Harrisburg mayoral candidates Gloria Martin-Roberts and incumbent Eric Papenfuse defended their records last night, taking jabs at each other, while challengers Lewis Butts, Anthony Harrell and Jennie Jenkins tried to introduce themselves, and their ideas, to a live TV audience.
The moderators, CBS21 Anchor Robb Hanrahan, PennLive Opinion Editor John Micek and PennLive City Reporter Christine Vendel, asked candidates about pressing city issues and their backgrounds. Candidates sat in the order they appear on the May 16 Democratic primary election ballot. About 60 audience members filled the room at HACC’s Midtown Campus for last night’s hour-long, live-recorded event.
Mayor Eric Papenfuse took the first rhetorical punches at Martin-Roberts as candidates answered a question about improving blighted neighborhoods.
Martin-Roberts started off the panel’s responses with a common phrase of her campaign.
“I don’t have a favorite neighborhood, and I’ve been saying this,” she said. “This entire city would be the city that I love. I would start focusing on those neighborhoods that have been overlooked for a very long time.”
She added that, as mayor, she would listen to the needs of the community, use the law’s full force with absentee landlords and encourage buyers “to see blighted properties as diamonds in the rough.”
Papenfuse responded first with a dig at Martin-Roberts.
“I first would l to say that I do not have a favorite neighborhood,” he said. “I care about this whole city equally, and I find Ms. Martin-Roberts’ rhetoric, frankly, divisive. If the city is going to succeed, we are going to have to look for all of us to succeed together.”
He cited South Harrisburg’s sinkhole remediation plan, Allison Hill’s $3 million grant-funded MulDer Square development project and LERTA, a city-wide investment incentive program, as three of the “most important anti-blight remediation efforts” in many years.
Harrell, a veteran, mentioned a program to help veterans purchase houses before turning his answer back to crime.
“As long as crime is on the rise, no one will move into [these neighborhoods],” he said.
Butts referenced his “Harrisburg First” plan to train workers and contractors with a trade center in an attempt to connect job creation with neighborhood development.
Jenkins said she would go after federal funding for crime and blight, before criticizing the current administration.
“I thought three years ago, that’s what we were going to do: fight blight,” she said. “Here we are, three years later, wondering about blight,”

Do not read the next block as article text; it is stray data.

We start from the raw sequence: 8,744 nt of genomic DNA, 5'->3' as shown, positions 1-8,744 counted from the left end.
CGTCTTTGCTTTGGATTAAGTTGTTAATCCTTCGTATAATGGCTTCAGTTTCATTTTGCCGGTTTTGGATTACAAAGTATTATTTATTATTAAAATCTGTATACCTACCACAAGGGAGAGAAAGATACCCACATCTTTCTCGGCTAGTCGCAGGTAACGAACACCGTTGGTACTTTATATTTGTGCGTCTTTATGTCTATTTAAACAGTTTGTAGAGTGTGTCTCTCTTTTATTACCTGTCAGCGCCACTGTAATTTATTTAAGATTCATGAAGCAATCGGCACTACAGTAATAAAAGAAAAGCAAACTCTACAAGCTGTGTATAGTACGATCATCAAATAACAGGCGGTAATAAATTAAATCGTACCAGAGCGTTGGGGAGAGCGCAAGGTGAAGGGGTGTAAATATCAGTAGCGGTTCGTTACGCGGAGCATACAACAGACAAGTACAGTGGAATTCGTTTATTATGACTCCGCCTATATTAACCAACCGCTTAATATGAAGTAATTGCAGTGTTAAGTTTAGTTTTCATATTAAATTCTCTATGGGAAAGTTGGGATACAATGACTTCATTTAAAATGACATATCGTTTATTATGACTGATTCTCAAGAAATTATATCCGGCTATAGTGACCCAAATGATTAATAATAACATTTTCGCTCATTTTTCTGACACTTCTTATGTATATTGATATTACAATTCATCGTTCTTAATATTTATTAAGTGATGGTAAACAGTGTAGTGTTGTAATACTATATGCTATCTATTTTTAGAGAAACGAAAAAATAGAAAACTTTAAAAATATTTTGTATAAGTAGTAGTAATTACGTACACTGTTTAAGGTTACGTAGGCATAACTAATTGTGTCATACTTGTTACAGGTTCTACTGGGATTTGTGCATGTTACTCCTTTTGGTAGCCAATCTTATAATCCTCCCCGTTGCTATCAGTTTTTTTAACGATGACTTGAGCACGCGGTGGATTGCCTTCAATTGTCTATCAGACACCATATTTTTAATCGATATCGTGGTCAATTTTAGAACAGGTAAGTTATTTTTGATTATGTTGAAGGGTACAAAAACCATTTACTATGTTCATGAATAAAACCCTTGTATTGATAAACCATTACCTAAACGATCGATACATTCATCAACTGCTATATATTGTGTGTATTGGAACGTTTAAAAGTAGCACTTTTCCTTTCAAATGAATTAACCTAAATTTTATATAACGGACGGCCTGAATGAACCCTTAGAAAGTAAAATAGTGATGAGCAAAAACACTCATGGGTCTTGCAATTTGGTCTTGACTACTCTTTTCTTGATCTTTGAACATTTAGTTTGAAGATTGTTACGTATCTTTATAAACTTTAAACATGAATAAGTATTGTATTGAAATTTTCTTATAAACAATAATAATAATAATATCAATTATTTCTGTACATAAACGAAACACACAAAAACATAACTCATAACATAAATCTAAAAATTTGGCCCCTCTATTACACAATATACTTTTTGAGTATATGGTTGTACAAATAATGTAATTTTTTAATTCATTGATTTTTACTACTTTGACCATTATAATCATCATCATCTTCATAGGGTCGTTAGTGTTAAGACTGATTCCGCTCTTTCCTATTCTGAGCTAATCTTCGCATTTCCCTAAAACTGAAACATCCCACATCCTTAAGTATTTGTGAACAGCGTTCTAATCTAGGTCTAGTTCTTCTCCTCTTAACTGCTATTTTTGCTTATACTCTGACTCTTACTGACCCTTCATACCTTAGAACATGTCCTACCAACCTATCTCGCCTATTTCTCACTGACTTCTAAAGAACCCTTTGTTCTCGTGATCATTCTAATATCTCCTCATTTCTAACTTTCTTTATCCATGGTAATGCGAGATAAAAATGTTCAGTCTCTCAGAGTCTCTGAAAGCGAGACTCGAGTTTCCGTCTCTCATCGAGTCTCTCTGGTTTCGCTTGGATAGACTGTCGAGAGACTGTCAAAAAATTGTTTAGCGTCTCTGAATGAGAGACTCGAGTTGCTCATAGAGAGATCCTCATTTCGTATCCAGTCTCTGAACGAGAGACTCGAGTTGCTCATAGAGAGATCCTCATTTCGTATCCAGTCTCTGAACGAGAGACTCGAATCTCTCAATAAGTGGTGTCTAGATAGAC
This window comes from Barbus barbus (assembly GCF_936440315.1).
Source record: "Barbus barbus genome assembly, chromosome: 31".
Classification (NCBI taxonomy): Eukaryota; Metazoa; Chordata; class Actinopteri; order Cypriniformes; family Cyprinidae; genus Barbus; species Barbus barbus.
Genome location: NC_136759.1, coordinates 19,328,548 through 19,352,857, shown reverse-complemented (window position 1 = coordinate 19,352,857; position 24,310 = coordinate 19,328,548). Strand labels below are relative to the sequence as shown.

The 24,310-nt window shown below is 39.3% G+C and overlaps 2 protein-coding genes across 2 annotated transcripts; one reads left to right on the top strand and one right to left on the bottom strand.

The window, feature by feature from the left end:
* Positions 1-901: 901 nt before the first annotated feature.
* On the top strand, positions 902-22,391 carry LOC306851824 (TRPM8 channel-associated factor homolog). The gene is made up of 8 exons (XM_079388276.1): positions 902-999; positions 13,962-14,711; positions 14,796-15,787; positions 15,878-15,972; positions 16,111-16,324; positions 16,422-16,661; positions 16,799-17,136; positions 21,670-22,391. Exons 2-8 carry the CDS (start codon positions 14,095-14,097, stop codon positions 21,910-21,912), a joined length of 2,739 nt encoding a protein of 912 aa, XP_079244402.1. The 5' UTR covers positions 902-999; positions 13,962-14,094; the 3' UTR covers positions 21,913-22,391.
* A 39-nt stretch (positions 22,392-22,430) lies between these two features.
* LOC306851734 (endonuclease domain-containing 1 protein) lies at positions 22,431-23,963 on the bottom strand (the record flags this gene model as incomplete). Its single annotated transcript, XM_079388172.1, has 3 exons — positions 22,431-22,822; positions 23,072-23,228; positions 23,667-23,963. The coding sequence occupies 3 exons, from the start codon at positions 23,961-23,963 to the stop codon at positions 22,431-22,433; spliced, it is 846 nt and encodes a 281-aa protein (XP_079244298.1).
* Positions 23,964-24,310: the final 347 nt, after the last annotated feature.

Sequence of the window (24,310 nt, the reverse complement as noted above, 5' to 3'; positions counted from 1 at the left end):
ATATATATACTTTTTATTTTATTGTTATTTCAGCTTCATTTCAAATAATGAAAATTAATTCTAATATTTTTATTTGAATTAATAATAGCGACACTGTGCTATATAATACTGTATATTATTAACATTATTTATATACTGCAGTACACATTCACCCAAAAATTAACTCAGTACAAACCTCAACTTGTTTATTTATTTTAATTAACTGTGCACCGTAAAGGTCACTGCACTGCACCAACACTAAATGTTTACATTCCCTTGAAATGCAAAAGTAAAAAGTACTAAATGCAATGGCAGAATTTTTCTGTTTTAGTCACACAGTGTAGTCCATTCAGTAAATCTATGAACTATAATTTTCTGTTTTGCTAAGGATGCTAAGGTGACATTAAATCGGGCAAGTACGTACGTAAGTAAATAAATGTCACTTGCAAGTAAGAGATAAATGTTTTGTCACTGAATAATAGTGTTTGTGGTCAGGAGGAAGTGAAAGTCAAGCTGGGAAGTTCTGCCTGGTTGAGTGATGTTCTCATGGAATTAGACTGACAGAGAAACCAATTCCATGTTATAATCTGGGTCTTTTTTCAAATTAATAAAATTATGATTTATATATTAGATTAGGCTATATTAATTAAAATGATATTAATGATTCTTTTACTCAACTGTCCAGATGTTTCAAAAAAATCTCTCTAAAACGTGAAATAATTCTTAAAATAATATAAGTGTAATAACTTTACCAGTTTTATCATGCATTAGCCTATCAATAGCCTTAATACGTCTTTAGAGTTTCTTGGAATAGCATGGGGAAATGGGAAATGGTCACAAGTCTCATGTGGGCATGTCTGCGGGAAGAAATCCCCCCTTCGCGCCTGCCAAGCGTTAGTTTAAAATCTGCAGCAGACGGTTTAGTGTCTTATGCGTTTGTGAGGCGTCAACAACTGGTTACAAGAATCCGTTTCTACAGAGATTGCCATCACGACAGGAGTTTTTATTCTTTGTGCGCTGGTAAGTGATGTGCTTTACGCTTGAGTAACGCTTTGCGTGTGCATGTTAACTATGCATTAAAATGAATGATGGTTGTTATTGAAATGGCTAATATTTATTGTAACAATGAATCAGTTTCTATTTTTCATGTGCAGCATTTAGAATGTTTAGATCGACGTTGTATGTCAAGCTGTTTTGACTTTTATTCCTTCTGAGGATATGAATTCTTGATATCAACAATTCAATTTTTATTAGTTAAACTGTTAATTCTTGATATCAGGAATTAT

“Any funding that comes in for blight, that is what I am going to use it for,” she said of her plan.
Jenkins defended her troubled career as a police officer. The city fired her after accusing her of misappropriating $7,000 from the city’s Police Athletic League. She also found herself in trouble when thieves stole two guns from her unoccupied car. Currently, she is in a federal discrimination lawsuit against Police Chief Thomas Carter.
When asked about her transparency with these lawsuits, she said she couldn’t talk about the discrimination lawsuit as it is currently in progress. She said lawsuits prevented her from speaking about the embezzlement case with the city, though the case ended in January 2016.
Moderators asked a follow-up question about how, as mayor, she would manage a police department led by Chief Thomas Carter, who she said she would keep in office. She said that the discrimination lawsuit would be over in January, before she would take office.
“I don’t hold anything against anyone,” she said. “I’ve grown from it. I’ve learned from it.”
Martin-Roberts also defended her record in response to questions about her City Council vote to increase the incinerator debt and about her connections to former Mayor Linda Thompson and to James Ellison, a former associate of Mayor Stephen Reed.
Though Thompson had “hiccups with her personality,” she had “her hands deep in the Harrisburg Strong Plan,” she said.
“We would not be where we are today without her work,” she said.
She said that Ellison, now her campaign treasurer, would not serve in her administration. Ellison, a lawyer, found himself in controversy while serving both with the Harrisburg Authority under the Reed administration and, later, as counsel to the school district of Coatesville, Pa.
Papenfuse’s responses to certain questions elicited their fair share of groans, including one about the lack of a residency requirement for police officers.
“As a result, we have been able to attract some of the best and brightest from the nation and across the state,” he said.
Coming after Harrell and Butts commenting that police officers should reflect city neighborhoods, some members of the audience took Papenfuse’s comment as an insult.
As Harrell offered his closing remarks, Midtown resident Chris Siennick crashed the live television recording, introducing himself—complete with red headband and skateboard—as the Socialist candidate in the November general election.
After the audience erupted in laughter, Hanrahan closed the evening with these remarks: “[Last night was] a great example of how anything can happen on live television.”
Author: Danielle Roth